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Most pot consumers don’t fit a reckless endangerment profile

I am with you on the young children concern. I’ve always thought that the less questionable airborne things around the very young, the better. I feel the same way about what our children are fed.

All secondhand smoke, for any age, may be unhealthy by degrees, but not necessarily be dangerous, however.

Unfortunately, the very young are more likely to be harmed by what’s under their mother’s kitchen sink or in the family medicine or liquor cabinets.

I still worry that you seemed to express a weave that sees marijuana use in worst case scenarios, when it is my nearly 50 years of society watching that most marijuana consumers do not fit a reckless endangerment profile.

Worst case scenarios are too often (and recklessly) used to make the case against a human behavior that is otherwise victimless and leastways harmful.

That’s followed by legislators who (recklessly) make laws for everyone else based on the few who may abuse.

The “questionable excess“ you're concerned about is called human behavior, at any age. It’s why many of us responsible marijuana supporters frequently recommend moderation in all things.

Chris’s original point that legalizing marijuana for an adult consuming market is “a simple way to solve all of Brattleboro’s current financial problems “ is the bigger picture.

When it is legal here, few or none of us are so insensible that we would fail to protect the very young to the best of our ability…certainly better than they would be protected from their parent’s medicine and liquor cabinets.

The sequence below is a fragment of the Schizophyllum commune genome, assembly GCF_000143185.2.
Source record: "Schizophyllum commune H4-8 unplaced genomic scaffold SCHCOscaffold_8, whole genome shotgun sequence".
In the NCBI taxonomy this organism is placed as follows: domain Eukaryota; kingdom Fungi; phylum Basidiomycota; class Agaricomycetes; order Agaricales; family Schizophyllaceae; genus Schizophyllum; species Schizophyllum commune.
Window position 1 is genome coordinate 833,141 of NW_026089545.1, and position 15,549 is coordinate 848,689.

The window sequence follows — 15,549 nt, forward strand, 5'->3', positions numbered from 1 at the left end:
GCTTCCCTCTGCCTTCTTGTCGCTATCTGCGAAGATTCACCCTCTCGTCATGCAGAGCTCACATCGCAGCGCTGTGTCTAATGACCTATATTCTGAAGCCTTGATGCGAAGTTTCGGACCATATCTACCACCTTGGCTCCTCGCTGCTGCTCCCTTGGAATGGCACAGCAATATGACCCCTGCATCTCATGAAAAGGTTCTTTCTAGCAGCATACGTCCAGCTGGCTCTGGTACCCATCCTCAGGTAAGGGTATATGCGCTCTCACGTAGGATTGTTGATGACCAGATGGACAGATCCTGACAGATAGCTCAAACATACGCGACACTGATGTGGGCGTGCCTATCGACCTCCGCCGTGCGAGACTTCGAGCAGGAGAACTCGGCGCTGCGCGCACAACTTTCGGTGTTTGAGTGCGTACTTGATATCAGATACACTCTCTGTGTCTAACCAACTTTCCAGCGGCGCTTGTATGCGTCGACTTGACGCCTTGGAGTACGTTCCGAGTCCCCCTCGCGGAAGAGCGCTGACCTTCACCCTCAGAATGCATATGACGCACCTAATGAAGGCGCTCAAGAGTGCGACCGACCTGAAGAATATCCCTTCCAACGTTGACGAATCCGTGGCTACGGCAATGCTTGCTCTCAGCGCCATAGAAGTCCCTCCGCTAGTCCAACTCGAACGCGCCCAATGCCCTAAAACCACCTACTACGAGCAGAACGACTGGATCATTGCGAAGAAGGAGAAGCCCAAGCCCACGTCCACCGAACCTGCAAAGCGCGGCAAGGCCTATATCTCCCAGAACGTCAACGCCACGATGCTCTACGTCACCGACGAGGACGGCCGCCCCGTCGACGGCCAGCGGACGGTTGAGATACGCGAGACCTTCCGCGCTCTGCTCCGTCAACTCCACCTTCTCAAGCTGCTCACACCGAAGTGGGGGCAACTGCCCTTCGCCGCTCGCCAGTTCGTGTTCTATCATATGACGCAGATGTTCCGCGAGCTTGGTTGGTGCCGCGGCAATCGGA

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Revenue

"Chris’s original point that legalizing marijuana for an adult consuming market is “a simple way to solve all of Brattleboro’s current financial problems “ is the bigger picture."

True. All of the problems I see listed above regarding smoking and health concerns are with us now, whether we legalize and tax it or not.

In other words, everything everyone is describing as a concern is already happening. These won't be new issues. People are already buying and smoking marijuana. We just let it all happen in the unregulated black market.

(Note the poll showing no change in marijuana use in Colorado post legalization.)

My question is should we legalize and tax it to help us solve our financial problems, not whether doing so would change the way people already use it.

The alternative is that we could keep it illegal, still have everyone who uses it continue to use it (still have people driving and secondhand smoke and concern for the children) and not collect any money. Neighboring states will go first, and Vermont will lose more income as Vermonters travel to nearby states for legal, adult consumption.

I hear real pain about local cuts in services and high taxes. Marijuana is a known pain reliever, and it appears it can help with financial pain as well.

 
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Well said, sir.

Well said, sir.